In honor of International Stoic Week, I decided to share some wisdom I’ve gained over the past few months and years. Some of this wisdom was acquired through reading the works of great stoics such as Marcus Aurelius and Seneca. However, a lot of what I’d like to share is the knowledge I’ve gained through experience and practice.
2000 Year Old Mentors
First I’ll share the knowledge and foresight I’ve accumulated from the greats.
Life Is Long If You Know How to Use It
Seneca’s collections of essays summarized in the book On the Shortness of Life was the first book on stoicism I read. His insight into how fleeting this life really is was an abrupt awakening. Everyone knows that life is precious and short, but we don’t always live that way. This book is a great reminder that we should try hard to remember that and to live each day with that in mind.
You Are Going to Die
Marcus Aurelius has a very similar mindset in his journaling collected in Meditations. A big difference in my opinion is the harshness of his tone. He really slaps you in the face with reality letting you know that you are going to die. Although a bit brazen at times, to many this method of communication is needed.
Let Nothing Hold You Back
Although not so old, I believe Ryan Holiday will one day go down as a great philosopher of stoicism. He has written several books, three of which their primary focus is on stoicism. The one I’ve read so far was The Obstacle Is the Way, and it quickly became one of my favorite books.
The focus of this book is not so much on the shortness of life or that you’re going to die. Instead he focuses on the “how” of living a full life. By surmounting obstacles in our life that try to block our paths we can truly take hold of life and live it to its fullest. This amazing book helps build the mindset needed when confronting seeming immovable obstacles and gives you the tools needed to help move, go around, or even learn to accept them.
Life’s Biggest Mentor… Experience
Upon reading these books and seeing through other mediums what living a Stoic life is like, I decided to try it for myself and see how it turns out.
Cold Showers Aren’t So Bad
So, after reading various philosophies on building a mental toughness, a common theme of coldness appeared. Coincidentally, this lined up with this modern day superman Wim Hof I’d been following for different reasons. His Wim Hof Method, as it’s called, combines breathing exercises, cold therapy, and mindfulness. So I decided to give this cold thing a test.Now for the past 2 months I’ve been taking cold showers all but 3 days and I have to say, it has been life changing. Aside from the physiological benefits described in the Wim Hof Method, there has been considerable mental endurance built. Every morning my will power is tested and strengthened just as one strengthens the muscles in your body.Mark Twain once said, “If it’s your job to eat a frog, its best to do it first thing in the morning.” To some this means do your hardest tasks first thing in the morning to get them over with and the rest or your day will be better. I decided to use this as a mental trick.In Mo Gawdat‘s book Solve for Happy, he discusses the happiness equation as simply being what life throws at you minus what you’ve expected. I’ve used this concept to keep my brain constantly happy. So by taking a cold shower first thing in the morning, I mentally prepare my mind and body for a harsh day. So when life is tough, I’m ready to take it on; and when life is good, I’m pleasantly surprised!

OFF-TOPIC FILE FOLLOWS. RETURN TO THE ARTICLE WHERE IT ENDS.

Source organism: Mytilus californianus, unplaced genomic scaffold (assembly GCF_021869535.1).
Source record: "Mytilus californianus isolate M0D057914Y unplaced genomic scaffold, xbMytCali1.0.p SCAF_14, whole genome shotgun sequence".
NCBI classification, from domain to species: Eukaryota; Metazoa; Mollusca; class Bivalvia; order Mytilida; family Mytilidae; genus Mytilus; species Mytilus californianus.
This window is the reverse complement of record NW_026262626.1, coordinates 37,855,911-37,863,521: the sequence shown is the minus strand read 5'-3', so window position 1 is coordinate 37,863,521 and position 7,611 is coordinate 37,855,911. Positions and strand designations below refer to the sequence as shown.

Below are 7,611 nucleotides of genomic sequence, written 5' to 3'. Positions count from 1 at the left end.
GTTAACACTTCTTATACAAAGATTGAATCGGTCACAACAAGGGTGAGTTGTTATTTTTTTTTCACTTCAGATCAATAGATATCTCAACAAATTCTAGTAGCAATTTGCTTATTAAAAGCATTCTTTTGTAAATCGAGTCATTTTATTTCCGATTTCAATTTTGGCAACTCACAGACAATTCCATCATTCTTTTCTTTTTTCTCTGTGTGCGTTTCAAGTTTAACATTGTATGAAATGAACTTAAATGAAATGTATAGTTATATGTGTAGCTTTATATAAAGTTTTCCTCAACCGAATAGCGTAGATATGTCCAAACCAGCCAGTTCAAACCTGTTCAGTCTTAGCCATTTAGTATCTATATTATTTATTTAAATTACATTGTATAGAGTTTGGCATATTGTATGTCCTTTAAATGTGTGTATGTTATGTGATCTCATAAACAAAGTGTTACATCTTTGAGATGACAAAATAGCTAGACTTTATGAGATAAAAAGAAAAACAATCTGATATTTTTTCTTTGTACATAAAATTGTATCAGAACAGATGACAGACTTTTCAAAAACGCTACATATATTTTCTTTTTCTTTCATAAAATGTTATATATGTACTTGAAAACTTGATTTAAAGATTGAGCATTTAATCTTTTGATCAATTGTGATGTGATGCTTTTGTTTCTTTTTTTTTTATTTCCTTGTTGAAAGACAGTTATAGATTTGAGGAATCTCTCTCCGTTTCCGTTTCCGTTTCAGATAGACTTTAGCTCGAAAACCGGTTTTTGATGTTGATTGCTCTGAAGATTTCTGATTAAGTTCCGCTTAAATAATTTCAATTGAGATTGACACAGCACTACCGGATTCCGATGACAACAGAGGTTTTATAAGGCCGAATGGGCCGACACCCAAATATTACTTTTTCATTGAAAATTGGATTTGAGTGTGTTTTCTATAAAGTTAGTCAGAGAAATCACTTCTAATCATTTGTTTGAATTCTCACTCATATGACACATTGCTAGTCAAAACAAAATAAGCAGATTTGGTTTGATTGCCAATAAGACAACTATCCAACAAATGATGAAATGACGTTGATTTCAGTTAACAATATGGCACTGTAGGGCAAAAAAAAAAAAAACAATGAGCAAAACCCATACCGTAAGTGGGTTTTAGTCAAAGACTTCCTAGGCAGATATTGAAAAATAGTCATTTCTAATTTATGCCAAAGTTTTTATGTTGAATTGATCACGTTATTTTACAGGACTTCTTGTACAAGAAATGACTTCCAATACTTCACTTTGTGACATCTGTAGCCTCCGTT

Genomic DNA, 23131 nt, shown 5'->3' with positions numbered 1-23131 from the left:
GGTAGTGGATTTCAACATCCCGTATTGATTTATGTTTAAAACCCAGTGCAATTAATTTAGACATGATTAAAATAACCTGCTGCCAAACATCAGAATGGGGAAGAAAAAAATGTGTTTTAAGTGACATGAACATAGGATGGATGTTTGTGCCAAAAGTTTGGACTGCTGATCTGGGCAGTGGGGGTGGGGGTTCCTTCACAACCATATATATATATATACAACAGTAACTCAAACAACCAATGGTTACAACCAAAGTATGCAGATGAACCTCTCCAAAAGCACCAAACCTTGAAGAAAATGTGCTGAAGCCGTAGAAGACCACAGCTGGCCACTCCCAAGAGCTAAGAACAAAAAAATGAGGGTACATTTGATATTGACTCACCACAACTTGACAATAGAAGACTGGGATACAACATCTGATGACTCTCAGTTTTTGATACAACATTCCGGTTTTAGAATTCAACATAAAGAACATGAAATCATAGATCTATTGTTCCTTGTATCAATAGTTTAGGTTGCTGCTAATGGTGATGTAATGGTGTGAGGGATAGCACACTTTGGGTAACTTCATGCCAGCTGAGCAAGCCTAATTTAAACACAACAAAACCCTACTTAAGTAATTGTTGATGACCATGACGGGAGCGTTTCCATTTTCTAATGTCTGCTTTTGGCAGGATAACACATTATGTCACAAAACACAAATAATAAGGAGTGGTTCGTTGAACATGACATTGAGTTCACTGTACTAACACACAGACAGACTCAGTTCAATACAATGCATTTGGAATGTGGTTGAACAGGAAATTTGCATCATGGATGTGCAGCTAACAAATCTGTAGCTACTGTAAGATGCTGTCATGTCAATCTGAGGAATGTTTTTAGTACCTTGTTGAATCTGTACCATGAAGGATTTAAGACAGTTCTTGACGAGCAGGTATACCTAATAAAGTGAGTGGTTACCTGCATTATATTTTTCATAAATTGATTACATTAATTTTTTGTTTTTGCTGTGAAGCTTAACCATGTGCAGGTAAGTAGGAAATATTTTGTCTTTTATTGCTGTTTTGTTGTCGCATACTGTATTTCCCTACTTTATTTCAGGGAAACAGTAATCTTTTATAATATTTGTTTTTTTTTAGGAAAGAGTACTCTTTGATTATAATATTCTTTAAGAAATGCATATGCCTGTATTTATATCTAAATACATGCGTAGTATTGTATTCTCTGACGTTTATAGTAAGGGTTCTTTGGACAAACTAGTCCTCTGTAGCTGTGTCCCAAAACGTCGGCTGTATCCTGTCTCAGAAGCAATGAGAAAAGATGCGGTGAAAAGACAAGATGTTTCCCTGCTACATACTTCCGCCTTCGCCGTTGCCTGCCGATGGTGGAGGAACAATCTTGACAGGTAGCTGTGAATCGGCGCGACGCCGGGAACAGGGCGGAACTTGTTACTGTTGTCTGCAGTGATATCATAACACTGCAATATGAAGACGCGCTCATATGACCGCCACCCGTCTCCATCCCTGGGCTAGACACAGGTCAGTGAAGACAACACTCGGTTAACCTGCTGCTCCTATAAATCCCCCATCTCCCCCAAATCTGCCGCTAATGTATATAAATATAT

Another lesson I’ve begun practicing is living life in the moment, knowing it could be my last moment. “Memento Mori” is a Latin phrase which means remember that you have to die. Marcus Aurelius has a famous quote on this, “You could leave life right now. Let that determine what you do and say and think.” Both of these are symbolized in the coin I carry with me at all times.
After submitting to a contest in Instagram, I won this coin from Daily Stoic thanks to the ThinkGrowProsper page. I now carry this with me wherever I go. Although I had started living this life a few months prior, this coin is a constant reminder to act accordingly.
So often we stay silent when we should speak and speak when we should be silent; stand still when we should take action and take action when we should stand still. When living life knowing that at any moment it could all be over, it feels liberating, allowing you to do, say, and think freely. This has helped build stronger connections with my friend and families as well as meet some amazing people I wouldn’t have otherwise met.
Know that life is short, and act accordingly. This doesn’t mean YOLO, it means consider the end in mind with all actions taken.
How You Can Begin to Live Like a Stoic
It may seem daunting at first to face life with a hardened exterior and a malleable mind, but don’t let that deter you. Opening your world up to the Stoic life will also open up many doors previously closed. One’s mindset is a powerful tool that if sharpened daily can be used to cut through anything.
Let me know if you live a Stoic life, how you do it. If you currently don’t what are your hesitations? And if you’d like help reaching this mindset feel free to shoot me an email or leave a comment below.
As always, if this article has helped you at all feel free to share it on social media and let me know in the comments below!